San Francisco Marin Medical Society Blog

NIH Precision Medicine/All of Us Research Program

Precision medicine is an approach to disease treatment that takes the full diversity of the individual into account, including their environment, lifestyle, behaviors, and genes. For clinicians, it means having the best information and tools available to treat patients from all walks of life, and for patients, it is to get treatments tailored to their needs.

Asian Americans, Native Hawaiians, and Pacific Islanders (AANHPI) experience many health disparities. The reason being is that they have often not been included in researches that lead to the development of treatments and prevention programs. Also, there is not sufficient information about the health status of these communities. There is the need for more information on clinical trials in these populations, as well as their participation in research efforts. Some examples of how a lack of information or of precise treatments has impacted these communities:

- “Screen at 23” / Diabetes Screening Practices: Asian Americans are at a higher risk of having type 2 diabetes than Whites, and that the disease happens at a lower body mass index (BMI) of 23. Up until 2015, national screening guidelines did not take into account this factor as they had not been included in large national studies. In 2016, the Amerian Diabetes Association has added to their guidelines screening for Asian patients at BMI equal to or higher than 23 (with one or two risk factors).

- Adverse Drug Effects: Asian Americans, Native Hawaiians, and Pacific Islanders are extremely underrepresented in clinical trials. Drug therapies are not designed for them specifically, and sometimes this can lead to serious consequences. In 2005, the Food and Drug Administration (FDA) issued a warning and changed the label for a widely prescribed statin drug, with the study revealing an increased risk of muscle damage as a side effect for Asians. The new label recommended Asian patients be started at the lowest dose possible.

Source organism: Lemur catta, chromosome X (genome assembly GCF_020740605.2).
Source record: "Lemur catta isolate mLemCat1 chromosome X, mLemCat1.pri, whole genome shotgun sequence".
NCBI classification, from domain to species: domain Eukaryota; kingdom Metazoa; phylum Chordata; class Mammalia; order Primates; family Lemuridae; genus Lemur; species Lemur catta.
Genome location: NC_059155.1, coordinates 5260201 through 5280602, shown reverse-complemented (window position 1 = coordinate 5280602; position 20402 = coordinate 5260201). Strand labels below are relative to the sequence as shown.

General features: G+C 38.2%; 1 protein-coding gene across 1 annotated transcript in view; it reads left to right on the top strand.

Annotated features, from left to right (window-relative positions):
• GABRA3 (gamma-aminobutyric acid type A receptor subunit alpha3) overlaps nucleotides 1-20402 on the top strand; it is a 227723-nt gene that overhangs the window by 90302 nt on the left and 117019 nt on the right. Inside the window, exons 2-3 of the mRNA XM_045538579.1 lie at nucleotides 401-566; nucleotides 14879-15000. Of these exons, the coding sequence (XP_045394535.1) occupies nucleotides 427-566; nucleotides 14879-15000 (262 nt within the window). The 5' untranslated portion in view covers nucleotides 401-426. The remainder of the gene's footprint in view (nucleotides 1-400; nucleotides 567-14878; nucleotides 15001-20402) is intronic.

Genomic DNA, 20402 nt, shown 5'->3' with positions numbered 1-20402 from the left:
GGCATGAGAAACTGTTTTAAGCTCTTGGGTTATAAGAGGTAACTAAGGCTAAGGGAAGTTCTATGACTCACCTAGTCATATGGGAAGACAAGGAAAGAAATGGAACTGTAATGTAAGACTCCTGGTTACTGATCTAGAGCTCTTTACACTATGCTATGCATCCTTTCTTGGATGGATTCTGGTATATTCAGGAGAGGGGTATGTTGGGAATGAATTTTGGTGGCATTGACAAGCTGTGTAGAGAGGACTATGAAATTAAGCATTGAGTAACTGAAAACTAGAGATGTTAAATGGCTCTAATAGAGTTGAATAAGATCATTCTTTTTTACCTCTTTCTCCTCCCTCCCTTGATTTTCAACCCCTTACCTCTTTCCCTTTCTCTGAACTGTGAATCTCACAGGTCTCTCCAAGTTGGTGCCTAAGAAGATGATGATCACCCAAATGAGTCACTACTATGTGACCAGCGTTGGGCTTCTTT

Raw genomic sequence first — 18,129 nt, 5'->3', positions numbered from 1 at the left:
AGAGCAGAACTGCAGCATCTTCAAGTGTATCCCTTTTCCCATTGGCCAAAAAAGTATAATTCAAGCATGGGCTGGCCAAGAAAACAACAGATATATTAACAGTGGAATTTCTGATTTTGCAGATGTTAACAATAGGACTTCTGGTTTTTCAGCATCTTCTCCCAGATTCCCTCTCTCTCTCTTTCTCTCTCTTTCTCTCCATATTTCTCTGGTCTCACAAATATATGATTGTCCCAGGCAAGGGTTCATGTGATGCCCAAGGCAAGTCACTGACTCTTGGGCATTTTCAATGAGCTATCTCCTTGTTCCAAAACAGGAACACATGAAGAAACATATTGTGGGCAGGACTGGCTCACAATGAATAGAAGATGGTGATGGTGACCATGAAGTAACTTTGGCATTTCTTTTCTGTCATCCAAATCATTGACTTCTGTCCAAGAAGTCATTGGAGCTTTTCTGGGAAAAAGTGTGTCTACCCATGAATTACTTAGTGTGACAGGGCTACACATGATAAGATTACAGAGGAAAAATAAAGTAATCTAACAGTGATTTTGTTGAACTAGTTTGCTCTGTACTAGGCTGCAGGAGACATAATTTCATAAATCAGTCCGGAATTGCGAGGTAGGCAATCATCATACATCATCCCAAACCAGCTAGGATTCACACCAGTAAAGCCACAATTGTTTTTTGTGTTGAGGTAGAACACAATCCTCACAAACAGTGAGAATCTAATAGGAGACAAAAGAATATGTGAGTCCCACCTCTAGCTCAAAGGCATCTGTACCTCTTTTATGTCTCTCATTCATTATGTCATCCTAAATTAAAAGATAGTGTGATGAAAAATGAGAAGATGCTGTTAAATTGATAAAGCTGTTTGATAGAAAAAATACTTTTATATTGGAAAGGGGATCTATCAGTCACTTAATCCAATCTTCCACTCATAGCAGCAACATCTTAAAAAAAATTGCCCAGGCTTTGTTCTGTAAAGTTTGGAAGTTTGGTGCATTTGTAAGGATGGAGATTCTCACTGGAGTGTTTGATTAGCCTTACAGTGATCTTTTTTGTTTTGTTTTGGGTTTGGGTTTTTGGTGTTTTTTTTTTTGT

The National Institutes of Health (NIH) has launched a national effort: The All of Us Research Program that seeks to recruit a million or more volunteers in the U.S. from every race/ethnicity, geographical location, and walk of life. The information this cohort provides will lead to studies that could make medical breakthroughs such as treatments and prevention programs tailored to the individual.

For more information:

PrecisionMedicine For Print.pdf

Provider Handout (1).pdf

Please join us!

July 6, 2018 @ Hilton Financial District, 6:30-8:00 PM for the NIH All of Us Research Program.


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